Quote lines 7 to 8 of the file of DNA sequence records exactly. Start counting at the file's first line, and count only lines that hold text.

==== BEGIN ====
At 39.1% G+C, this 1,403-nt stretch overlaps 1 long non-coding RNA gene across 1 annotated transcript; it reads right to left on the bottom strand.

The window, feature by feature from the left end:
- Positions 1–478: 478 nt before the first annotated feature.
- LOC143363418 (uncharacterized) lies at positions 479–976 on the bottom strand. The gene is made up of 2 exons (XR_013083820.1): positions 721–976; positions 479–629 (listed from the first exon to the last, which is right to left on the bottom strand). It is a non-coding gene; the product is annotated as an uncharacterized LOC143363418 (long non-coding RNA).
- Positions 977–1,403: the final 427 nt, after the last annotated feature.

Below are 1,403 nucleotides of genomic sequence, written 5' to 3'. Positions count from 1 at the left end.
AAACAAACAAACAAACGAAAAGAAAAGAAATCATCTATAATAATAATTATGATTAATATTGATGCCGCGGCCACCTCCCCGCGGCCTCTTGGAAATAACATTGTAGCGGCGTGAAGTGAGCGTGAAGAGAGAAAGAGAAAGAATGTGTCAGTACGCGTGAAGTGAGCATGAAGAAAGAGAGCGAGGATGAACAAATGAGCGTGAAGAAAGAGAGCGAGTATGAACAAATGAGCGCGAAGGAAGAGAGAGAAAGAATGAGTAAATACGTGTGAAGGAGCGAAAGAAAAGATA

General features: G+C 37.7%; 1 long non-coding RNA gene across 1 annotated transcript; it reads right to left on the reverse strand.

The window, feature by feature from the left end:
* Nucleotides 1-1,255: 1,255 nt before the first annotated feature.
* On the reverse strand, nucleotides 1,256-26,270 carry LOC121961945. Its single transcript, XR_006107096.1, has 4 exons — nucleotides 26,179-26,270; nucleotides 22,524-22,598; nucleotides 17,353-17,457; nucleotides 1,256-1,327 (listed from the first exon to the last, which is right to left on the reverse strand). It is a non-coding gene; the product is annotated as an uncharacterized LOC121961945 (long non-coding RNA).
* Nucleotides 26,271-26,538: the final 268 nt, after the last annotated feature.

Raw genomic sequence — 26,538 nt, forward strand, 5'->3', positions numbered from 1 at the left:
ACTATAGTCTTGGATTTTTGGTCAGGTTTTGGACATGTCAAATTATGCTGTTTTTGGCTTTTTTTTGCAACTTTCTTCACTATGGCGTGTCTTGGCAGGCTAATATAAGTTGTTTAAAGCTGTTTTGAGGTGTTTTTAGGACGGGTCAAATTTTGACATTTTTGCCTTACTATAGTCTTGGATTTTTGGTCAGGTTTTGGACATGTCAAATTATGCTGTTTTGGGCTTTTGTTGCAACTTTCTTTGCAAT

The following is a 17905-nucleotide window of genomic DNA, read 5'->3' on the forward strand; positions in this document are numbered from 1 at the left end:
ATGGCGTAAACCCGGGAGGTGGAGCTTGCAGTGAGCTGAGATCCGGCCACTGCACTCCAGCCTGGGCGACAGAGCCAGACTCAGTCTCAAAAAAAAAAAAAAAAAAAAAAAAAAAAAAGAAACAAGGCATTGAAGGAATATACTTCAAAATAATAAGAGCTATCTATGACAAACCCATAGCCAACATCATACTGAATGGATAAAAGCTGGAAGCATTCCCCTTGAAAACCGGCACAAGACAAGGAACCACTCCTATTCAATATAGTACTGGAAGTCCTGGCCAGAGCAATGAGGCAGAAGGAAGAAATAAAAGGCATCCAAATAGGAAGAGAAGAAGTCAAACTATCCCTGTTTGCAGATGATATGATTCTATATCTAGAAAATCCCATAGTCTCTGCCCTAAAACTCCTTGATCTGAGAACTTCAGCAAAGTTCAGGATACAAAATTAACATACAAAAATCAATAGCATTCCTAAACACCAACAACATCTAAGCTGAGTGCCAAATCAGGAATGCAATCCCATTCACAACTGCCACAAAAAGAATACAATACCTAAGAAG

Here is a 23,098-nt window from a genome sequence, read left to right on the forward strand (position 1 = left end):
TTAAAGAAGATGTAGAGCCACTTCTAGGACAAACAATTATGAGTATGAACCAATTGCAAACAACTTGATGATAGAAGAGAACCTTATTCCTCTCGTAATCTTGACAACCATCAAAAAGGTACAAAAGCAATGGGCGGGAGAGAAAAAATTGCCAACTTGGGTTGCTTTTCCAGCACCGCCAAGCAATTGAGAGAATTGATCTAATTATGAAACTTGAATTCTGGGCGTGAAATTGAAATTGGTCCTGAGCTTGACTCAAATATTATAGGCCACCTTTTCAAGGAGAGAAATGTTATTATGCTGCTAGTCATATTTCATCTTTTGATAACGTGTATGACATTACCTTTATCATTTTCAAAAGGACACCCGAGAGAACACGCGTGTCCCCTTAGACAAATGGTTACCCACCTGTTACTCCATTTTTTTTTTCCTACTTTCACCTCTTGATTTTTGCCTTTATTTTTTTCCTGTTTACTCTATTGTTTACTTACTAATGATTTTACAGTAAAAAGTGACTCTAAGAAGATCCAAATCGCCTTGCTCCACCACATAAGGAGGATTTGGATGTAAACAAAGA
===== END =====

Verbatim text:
AAACAAACAAACAAACGAAAAGAAAAGAAATCATCTATAATAATAATTATGATTAATATTGATGCCGCGGCCACCTCCCCGCGGCCTCTTGGAAATAACATTGTAGCGGCGTGAAGTGAGCGTGAAGAGAGAAAGAGAAAGAATGTGTCAGTACGCGTGAAGTGAGCATGAAGAAAGAGAGCGAGGATGAACAAATGAGCGTGAAGAAAGAGAGCGAGTATGAACAAATGAGCGCGAAGGAAGAGAGAGAAAGAATGAGTAAATACGTGTGAAGGAGCGAAAGAAAAGATA

General features: G+C 37.7%; 1 long non-coding RNA gene across 1 annotated transcript; it reads right to left on the reverse strand.